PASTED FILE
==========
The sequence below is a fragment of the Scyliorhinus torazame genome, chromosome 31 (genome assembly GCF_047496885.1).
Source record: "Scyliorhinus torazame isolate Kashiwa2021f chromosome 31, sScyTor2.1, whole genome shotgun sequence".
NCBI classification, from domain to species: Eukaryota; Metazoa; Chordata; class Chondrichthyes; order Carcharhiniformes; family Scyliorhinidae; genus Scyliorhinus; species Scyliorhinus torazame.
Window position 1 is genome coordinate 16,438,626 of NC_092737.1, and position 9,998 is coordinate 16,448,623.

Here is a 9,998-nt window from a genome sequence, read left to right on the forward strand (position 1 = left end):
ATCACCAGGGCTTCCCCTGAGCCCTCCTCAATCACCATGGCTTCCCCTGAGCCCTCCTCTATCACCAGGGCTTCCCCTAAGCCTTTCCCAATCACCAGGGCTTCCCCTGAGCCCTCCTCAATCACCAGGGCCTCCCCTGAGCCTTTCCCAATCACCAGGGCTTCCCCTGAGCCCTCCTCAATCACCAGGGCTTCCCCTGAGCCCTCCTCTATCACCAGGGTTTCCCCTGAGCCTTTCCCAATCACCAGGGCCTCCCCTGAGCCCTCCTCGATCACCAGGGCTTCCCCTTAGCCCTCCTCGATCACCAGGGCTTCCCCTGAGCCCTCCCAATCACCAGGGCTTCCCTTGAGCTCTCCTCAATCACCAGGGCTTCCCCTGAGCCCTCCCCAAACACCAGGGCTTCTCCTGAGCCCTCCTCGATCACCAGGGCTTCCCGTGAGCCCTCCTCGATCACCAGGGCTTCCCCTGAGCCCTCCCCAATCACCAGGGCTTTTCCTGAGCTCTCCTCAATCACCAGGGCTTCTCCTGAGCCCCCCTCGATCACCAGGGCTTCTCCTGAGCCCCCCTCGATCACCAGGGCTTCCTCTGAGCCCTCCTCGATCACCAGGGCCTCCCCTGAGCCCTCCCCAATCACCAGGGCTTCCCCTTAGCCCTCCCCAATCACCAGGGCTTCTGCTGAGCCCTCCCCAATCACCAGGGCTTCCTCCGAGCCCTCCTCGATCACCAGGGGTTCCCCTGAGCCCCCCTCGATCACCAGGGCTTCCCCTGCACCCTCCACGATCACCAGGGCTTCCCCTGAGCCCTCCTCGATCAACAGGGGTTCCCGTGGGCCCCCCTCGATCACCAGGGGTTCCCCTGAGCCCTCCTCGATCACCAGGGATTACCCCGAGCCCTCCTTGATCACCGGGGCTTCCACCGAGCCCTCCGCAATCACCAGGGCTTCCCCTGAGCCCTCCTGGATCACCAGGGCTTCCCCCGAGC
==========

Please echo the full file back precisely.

The sequence below is a fragment of the Scyliorhinus torazame genome, chromosome 31 (genome assembly GCF_047496885.1).
Source record: "Scyliorhinus torazame isolate Kashiwa2021f chromosome 31, sScyTor2.1, whole genome shotgun sequence".
NCBI classification, from domain to species: Eukaryota; Metazoa; Chordata; class Chondrichthyes; order Carcharhiniformes; family Scyliorhinidae; genus Scyliorhinus; species Scyliorhinus torazame.
Window position 1 is genome coordinate 16,438,626 of NC_092737.1, and position 9,998 is coordinate 16,448,623.

Here is a 9,998-nt window from a genome sequence, read left to right on the forward strand (position 1 = left end):
ATCACCAGGGCTTCCCCTGAGCCCTCCTCAATCACCATGGCTTCCCCTGAGCCCTCCTCTATCACCAGGGCTTCCCCTAAGCCTTTCCCAATCACCAGGGCTTCCCCTGAGCCCTCCTCAATCACCAGGGCCTCCCCTGAGCCTTTCCCAATCACCAGGGCTTCCCCTGAGCCCTCCTCAATCACCAGGGCTTCCCCTGAGCCCTCCTCTATCACCAGGGTTTCCCCTGAGCCTTTCCCAATCACCAGGGCCTCCCCTGAGCCCTCCTCGATCACCAGGGCTTCCCCTTAGCCCTCCTCGATCACCAGGGCTTCCCCTGAGCCCTCCCAATCACCAGGGCTTCCCTTGAGCTCTCCTCAATCACCAGGGCTTCCCCTGAGCCCTCCCCAAACACCAGGGCTTCTCCTGAGCCCTCCTCGATCACCAGGGCTTCCCGTGAGCCCTCCTCGATCACCAGGGCTTCCCCTGAGCCCTCCCCAATCACCAGGGCTTTTCCTGAGCTCTCCTCAATCACCAGGGCTTCTCCTGAGCCCCCCTCGATCACCAGGGCTTCTCCTGAGCCCCCCTCGATCACCAGGGCTTCCTCTGAGCCCTCCTCGATCACCAGGGCCTCCCCTGAGCCCTCCCCAATCACCAGGGCTTCCCCTTAGCCCTCCCCAATCACCAGGGCTTCTGCTGAGCCCTCCCCAATCACCAGGGCTTCCTCCGAGCCCTCCTCGATCACCAGGGGTTCCCCTGAGCCCCCCTCGATCACCAGGGCTTCCCCTGCACCCTCCACGATCACCAGGGCTTCCCCTGAGCCCTCCTCGATCAACAGGGGTTCCCGTGGGCCCCCCTCGATCACCAGGGGTTCCCCTGAGCCCTCCTCGATCACCAGGGATTACCCCGAGCCCTCCTTGATCACCGGGGCTTCCACCGAGCCCTCCGCAATCACCAGGGCTTCCCCTGAGCCCTCCTGGATCACCAGGGCTTCCCCCGAGC